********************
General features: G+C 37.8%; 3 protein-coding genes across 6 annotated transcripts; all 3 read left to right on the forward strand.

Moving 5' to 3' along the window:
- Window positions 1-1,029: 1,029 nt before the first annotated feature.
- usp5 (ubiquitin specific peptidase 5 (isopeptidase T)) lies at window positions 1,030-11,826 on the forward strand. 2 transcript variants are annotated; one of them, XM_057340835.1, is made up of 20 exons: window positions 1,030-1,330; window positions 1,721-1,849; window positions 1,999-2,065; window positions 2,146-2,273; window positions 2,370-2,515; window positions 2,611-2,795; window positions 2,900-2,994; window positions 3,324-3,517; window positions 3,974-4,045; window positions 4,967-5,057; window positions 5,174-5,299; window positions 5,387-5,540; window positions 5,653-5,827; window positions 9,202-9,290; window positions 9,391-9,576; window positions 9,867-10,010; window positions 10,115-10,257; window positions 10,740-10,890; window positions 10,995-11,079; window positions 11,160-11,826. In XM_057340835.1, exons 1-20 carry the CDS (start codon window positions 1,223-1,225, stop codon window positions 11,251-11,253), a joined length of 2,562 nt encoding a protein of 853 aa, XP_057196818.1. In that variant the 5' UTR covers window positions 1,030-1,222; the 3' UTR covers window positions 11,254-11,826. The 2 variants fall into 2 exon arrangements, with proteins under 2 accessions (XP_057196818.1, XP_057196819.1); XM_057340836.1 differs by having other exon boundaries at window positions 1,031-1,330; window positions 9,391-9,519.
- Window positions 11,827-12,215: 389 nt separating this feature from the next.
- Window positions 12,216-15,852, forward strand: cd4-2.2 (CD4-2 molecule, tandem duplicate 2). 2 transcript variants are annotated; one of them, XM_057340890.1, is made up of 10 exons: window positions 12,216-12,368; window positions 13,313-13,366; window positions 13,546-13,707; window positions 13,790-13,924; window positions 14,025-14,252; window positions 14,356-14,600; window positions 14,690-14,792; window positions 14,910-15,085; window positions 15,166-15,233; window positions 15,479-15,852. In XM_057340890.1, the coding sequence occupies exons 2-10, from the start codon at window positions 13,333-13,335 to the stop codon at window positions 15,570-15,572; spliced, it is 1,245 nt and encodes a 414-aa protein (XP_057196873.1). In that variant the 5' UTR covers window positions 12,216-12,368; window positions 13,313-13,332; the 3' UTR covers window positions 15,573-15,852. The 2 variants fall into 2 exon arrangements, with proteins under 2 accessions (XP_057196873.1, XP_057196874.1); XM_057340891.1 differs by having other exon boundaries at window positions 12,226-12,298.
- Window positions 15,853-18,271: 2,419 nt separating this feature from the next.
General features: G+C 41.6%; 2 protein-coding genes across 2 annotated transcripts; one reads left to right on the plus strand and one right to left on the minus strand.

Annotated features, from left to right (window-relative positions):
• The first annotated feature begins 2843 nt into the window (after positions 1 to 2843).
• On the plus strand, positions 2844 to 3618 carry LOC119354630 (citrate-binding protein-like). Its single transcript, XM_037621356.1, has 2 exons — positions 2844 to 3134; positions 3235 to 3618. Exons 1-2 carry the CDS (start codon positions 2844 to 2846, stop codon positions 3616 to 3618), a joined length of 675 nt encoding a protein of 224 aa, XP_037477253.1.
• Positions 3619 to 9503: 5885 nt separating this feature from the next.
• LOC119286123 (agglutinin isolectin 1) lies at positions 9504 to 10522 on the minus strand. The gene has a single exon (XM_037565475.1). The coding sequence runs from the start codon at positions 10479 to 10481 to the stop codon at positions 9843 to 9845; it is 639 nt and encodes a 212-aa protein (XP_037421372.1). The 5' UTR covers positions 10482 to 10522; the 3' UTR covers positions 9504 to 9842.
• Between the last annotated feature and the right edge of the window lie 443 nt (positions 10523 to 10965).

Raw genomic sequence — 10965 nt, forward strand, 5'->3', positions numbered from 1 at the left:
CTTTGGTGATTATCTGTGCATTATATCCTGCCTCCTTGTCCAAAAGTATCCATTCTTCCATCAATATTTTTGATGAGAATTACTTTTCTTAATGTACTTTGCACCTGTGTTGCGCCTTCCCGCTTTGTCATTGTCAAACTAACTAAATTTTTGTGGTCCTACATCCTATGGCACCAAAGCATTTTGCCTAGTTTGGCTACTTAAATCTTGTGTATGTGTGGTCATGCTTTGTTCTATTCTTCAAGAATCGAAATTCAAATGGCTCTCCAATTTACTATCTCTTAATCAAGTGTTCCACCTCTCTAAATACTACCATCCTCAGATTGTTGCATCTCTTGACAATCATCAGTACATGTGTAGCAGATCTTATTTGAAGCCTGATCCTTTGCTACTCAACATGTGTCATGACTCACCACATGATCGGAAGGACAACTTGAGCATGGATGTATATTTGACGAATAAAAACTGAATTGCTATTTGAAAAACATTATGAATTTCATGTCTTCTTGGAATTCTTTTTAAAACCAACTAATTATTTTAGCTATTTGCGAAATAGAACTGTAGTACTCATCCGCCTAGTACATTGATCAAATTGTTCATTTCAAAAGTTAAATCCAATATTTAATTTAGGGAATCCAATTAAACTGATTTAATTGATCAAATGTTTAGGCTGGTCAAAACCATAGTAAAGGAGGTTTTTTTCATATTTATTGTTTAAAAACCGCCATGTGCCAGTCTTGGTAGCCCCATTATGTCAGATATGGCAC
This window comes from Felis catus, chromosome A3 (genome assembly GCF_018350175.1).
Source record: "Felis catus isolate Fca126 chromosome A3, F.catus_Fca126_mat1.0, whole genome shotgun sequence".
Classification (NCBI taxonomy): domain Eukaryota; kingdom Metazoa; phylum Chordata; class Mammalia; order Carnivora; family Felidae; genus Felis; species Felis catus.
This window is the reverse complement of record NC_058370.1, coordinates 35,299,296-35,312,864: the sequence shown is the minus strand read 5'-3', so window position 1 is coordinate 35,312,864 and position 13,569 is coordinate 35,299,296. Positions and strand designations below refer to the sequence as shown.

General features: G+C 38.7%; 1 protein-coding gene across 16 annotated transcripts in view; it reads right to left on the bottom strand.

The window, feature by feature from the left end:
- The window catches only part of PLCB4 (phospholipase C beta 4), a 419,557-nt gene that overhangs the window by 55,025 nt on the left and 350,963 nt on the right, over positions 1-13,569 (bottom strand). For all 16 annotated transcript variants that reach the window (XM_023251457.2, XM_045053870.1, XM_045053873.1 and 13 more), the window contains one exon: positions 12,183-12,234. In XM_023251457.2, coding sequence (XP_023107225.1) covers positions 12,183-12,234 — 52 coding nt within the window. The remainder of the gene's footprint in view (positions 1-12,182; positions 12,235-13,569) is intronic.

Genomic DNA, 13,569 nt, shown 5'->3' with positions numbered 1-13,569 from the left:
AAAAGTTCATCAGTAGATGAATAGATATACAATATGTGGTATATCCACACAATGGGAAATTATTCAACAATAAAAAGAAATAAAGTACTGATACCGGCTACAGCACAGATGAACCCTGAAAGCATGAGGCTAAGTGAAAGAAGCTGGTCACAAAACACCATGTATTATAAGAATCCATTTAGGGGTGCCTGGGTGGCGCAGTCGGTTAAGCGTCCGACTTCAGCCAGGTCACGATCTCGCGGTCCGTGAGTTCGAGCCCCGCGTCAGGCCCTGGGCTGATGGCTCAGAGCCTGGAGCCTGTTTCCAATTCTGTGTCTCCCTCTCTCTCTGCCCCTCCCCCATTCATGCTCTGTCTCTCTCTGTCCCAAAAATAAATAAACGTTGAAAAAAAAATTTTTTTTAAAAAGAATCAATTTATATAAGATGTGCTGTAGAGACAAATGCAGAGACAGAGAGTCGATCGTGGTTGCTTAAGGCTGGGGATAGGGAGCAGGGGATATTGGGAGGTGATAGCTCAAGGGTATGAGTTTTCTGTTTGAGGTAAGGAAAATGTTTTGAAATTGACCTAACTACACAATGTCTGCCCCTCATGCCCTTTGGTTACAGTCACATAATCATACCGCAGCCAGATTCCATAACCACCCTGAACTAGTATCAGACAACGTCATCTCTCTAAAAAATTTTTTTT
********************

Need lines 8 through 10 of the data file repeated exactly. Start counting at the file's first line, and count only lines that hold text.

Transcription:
General features: G+C 41.6%; 2 protein-coding genes across 2 annotated transcripts; one reads left to right on the plus strand and one right to left on the minus strand.

Annotated features, from left to right (window-relative positions):
• The first annotated feature begins 2843 nt into the window (after positions 1 to 2843).